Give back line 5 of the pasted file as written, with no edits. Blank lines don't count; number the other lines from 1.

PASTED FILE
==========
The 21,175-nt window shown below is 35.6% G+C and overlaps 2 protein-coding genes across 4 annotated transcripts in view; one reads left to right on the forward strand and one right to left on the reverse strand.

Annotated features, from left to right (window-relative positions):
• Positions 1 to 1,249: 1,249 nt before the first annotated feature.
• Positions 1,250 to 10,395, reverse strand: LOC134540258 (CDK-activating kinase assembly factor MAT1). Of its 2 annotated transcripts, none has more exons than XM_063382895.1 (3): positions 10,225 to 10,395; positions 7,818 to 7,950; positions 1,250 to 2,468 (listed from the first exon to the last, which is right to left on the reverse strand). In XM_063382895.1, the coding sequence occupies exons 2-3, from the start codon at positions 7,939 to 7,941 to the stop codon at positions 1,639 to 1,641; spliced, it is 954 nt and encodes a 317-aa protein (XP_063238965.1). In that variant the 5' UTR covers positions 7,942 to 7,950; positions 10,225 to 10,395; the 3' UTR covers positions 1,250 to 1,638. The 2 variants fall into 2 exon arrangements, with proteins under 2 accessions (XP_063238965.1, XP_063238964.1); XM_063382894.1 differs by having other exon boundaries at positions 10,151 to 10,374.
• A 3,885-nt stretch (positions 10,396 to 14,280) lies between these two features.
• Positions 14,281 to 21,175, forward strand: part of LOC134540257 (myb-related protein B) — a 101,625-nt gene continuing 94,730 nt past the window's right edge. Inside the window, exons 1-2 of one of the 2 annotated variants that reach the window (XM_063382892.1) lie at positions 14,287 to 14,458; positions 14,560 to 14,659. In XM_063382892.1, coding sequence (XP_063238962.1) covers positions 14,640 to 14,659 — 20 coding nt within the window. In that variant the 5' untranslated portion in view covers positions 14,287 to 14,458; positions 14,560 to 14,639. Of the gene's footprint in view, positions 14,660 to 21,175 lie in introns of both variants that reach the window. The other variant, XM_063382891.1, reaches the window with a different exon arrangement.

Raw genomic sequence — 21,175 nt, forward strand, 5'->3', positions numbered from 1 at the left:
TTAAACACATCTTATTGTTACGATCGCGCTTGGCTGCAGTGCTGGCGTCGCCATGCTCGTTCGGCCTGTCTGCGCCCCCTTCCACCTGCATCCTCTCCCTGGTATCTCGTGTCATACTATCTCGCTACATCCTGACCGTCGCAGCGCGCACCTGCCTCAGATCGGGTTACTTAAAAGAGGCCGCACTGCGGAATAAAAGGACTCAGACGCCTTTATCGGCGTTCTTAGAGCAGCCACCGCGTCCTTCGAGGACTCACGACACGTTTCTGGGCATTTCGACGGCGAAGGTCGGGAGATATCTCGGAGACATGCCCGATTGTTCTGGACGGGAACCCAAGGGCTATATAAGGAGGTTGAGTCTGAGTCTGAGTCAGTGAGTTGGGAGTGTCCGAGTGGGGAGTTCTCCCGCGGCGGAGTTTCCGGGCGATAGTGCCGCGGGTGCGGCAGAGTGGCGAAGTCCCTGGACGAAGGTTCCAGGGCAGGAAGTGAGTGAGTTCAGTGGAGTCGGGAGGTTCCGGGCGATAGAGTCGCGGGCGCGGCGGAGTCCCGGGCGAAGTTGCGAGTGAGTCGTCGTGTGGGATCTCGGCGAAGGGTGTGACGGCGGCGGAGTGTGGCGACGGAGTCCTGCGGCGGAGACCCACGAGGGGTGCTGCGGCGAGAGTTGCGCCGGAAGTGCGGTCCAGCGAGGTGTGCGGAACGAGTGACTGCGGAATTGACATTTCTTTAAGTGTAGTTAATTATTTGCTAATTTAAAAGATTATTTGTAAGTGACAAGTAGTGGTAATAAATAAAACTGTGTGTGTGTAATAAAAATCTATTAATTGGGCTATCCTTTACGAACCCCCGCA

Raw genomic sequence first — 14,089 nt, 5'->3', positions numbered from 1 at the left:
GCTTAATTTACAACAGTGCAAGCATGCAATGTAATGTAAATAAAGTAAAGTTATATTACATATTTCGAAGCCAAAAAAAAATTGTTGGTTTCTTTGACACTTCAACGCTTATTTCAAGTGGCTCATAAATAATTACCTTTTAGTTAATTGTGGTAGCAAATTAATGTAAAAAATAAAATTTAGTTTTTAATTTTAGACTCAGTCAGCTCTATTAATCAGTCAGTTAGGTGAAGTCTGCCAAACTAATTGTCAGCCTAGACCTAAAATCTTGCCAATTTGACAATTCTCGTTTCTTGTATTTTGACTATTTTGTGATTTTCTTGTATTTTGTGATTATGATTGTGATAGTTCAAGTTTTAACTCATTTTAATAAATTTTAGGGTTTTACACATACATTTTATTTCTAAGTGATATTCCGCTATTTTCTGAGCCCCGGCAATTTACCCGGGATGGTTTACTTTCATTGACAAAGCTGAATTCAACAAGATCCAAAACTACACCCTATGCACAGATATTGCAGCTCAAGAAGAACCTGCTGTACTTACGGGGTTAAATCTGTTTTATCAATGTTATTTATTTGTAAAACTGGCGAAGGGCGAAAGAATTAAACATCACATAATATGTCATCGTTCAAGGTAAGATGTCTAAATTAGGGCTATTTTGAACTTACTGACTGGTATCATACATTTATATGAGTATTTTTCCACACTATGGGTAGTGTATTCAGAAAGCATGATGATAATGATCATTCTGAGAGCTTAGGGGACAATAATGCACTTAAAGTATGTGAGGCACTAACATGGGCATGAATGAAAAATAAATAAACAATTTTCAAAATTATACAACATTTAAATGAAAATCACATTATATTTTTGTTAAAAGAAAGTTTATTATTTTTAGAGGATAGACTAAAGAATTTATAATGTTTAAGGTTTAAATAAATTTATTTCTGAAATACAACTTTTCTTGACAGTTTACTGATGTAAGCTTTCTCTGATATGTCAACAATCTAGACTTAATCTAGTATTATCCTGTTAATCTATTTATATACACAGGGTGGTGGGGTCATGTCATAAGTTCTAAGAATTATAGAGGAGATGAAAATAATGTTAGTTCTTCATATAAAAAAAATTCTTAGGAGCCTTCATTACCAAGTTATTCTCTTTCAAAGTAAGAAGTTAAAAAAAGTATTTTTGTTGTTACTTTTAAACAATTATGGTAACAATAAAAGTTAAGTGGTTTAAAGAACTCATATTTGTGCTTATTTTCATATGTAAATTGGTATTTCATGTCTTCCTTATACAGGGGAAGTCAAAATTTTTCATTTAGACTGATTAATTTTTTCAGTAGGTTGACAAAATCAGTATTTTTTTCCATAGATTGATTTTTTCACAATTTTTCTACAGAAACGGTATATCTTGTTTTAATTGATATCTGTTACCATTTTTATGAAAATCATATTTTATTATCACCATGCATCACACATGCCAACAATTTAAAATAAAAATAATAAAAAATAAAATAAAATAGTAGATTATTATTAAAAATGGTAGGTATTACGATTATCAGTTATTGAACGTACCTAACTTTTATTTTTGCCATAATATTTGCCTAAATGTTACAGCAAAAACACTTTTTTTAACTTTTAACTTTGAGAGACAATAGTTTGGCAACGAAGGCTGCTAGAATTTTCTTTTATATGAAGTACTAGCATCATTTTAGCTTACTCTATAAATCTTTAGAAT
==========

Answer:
• A 3,885-nt stretch (positions 10,396 to 14,280) lies between these two features.